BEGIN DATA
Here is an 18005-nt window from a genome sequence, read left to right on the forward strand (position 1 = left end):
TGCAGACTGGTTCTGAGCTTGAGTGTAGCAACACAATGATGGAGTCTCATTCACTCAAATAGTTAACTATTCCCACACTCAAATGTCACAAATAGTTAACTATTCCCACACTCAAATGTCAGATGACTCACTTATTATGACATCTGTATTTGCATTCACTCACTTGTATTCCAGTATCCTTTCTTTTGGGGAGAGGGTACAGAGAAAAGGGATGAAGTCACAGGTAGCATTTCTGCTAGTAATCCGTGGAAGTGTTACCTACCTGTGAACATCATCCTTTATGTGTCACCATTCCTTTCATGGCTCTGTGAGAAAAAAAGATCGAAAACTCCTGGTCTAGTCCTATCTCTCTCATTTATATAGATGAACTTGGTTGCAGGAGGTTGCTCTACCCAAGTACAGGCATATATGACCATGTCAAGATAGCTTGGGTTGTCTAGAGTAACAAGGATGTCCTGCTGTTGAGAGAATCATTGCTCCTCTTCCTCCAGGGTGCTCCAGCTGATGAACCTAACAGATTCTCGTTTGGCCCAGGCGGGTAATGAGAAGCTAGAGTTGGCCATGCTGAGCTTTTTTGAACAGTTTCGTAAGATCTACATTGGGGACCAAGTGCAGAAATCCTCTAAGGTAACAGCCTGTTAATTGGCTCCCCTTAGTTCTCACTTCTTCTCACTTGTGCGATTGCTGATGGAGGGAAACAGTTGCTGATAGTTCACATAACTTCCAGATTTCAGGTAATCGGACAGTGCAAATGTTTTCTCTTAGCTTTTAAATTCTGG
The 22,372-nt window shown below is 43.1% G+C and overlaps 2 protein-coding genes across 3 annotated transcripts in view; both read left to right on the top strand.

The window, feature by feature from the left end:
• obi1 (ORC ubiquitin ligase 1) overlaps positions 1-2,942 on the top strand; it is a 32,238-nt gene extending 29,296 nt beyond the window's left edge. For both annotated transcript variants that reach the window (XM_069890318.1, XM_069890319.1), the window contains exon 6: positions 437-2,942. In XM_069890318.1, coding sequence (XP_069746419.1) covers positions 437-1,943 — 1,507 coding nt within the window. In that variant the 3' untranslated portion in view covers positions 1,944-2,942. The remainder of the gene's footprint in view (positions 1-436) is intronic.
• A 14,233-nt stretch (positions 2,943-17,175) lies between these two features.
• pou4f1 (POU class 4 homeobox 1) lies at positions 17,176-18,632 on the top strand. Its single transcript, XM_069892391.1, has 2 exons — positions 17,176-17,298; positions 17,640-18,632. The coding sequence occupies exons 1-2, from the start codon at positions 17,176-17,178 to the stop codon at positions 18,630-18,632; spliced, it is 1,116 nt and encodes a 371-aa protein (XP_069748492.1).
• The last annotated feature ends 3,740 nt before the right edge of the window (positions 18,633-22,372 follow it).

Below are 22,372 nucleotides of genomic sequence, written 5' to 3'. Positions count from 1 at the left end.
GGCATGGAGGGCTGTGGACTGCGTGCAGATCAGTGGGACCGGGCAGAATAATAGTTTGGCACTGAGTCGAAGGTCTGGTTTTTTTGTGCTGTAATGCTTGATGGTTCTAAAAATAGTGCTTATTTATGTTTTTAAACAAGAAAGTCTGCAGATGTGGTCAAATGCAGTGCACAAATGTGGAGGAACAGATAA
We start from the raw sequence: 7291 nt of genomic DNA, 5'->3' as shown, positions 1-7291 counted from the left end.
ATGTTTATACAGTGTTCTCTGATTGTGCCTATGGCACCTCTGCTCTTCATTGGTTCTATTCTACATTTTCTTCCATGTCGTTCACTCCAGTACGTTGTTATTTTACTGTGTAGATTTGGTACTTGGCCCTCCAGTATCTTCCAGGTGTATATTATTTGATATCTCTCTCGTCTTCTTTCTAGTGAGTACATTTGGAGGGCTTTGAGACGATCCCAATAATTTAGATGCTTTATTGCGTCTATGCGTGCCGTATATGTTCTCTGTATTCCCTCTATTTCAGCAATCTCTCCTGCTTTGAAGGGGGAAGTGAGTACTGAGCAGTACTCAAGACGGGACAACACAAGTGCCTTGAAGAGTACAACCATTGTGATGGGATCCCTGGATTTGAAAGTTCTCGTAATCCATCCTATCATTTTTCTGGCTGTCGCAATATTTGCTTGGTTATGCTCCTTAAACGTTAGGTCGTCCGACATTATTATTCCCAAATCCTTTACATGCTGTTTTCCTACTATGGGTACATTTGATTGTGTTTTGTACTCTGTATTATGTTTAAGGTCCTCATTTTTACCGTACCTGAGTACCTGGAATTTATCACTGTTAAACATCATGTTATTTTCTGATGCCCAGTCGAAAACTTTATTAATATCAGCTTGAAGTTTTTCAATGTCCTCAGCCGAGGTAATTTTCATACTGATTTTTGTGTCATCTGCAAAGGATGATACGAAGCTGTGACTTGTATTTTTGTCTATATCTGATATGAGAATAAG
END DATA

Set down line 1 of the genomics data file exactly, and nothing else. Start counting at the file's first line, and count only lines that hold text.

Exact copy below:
Here is an 18005-nt window from a genome sequence, read left to right on the forward strand (position 1 = left end):